9. Its funny how a textbook case of a university, not just fucking up, but obstructing a rape investigation, becomes a reason for universities to do more rape investigations.

    1. It's just like any failure of government is a reason for more government.

    2. If you can manage to get through it, the Slate argument for just that is truly incoherent.

      1. Why would I want to read a documentary on Maoist self-flagellation?

        What American academia needs is more of the Khmer-Rouge, and less of the People's Liberation Party.

      2. Ugh.

        One of the most important services schools can provide to victims isn't dependent on a finding of guilt. The principle undergirding Title IX is that sex discrimination should not deprive anyone of educational opportunities. Schools can provide things that police and courts can't, such as a mental health counselor or a new dormitory assignment across campus from an assailant.

        Listen, you stupid, vacuous fucking bint.Some of the other things schools can provide inuclude are fucking kangaroo courts, no due process and the risk of a truly YUGE civil case. Line your dormitary assignments and counsellors up to stand ready to relocate some lying shitbag bitch as soon as she makes her complaint. SIMULTANEOUSLY, call the cops and initiate a criminal prosecution against the accused.

        It's fucking scary that being delivered on a platter for the cops and the risk of arrest and assault is the best answer I have to campus rape.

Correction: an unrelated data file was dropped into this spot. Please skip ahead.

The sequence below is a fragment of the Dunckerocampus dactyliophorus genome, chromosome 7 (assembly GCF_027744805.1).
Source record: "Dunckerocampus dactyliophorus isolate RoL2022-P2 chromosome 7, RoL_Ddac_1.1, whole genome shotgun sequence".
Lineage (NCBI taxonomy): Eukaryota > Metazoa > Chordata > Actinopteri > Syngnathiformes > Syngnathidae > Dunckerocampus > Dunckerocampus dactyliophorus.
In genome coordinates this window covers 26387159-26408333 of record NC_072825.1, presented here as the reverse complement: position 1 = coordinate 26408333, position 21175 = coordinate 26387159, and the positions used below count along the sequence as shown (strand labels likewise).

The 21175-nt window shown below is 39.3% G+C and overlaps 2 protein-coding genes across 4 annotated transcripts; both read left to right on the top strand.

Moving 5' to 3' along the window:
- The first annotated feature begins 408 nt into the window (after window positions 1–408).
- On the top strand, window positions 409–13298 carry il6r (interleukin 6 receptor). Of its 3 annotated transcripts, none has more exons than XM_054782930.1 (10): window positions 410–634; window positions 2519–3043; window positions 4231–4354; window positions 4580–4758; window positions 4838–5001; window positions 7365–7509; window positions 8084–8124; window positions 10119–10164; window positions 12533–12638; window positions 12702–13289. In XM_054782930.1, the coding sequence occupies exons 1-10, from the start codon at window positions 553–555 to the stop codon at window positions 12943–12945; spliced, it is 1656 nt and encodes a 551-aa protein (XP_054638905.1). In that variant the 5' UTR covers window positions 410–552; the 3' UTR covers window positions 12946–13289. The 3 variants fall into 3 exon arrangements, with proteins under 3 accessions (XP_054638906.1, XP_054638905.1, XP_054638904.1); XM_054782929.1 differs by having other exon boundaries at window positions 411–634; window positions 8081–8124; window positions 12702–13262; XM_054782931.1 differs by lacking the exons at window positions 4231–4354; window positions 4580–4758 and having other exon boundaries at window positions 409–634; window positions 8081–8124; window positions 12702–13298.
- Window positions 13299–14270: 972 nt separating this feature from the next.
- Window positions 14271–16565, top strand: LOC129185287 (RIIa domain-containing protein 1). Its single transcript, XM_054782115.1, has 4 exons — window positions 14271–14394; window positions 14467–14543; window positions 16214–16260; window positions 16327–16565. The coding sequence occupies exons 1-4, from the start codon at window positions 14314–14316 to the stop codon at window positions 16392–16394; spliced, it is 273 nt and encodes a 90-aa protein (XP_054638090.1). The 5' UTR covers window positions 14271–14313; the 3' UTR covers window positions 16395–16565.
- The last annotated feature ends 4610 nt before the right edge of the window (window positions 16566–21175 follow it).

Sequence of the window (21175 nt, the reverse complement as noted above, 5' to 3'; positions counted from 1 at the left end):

But it is.

        Although I have hopes of some truly YUGE civil cases forthcoming. As the father of an almost college aged sone, I think I would bankrupt myself, and then some, to punish a college for this behavior.

        1. OK, I just popped a couple of nitroglycerine. I'll be OK now.

        2. If I was king for the day I would attempt to solve this problem by banning all forms of alcohol or drugs on any campus building (stadiums, dorm, horse stable).

          All cases of sexual assault or rape would either require police investigation (due to my assumption of a violent attack) or be an unfortunate consequence of poor judgement while knowingly violating a campus rule. Feel free to pursue your case with the police.

          I don't think this would solve rape, but the ball would be back in the court of individual responsibility. Note: my premise is that impaired judgement + feels leads to most of these problems.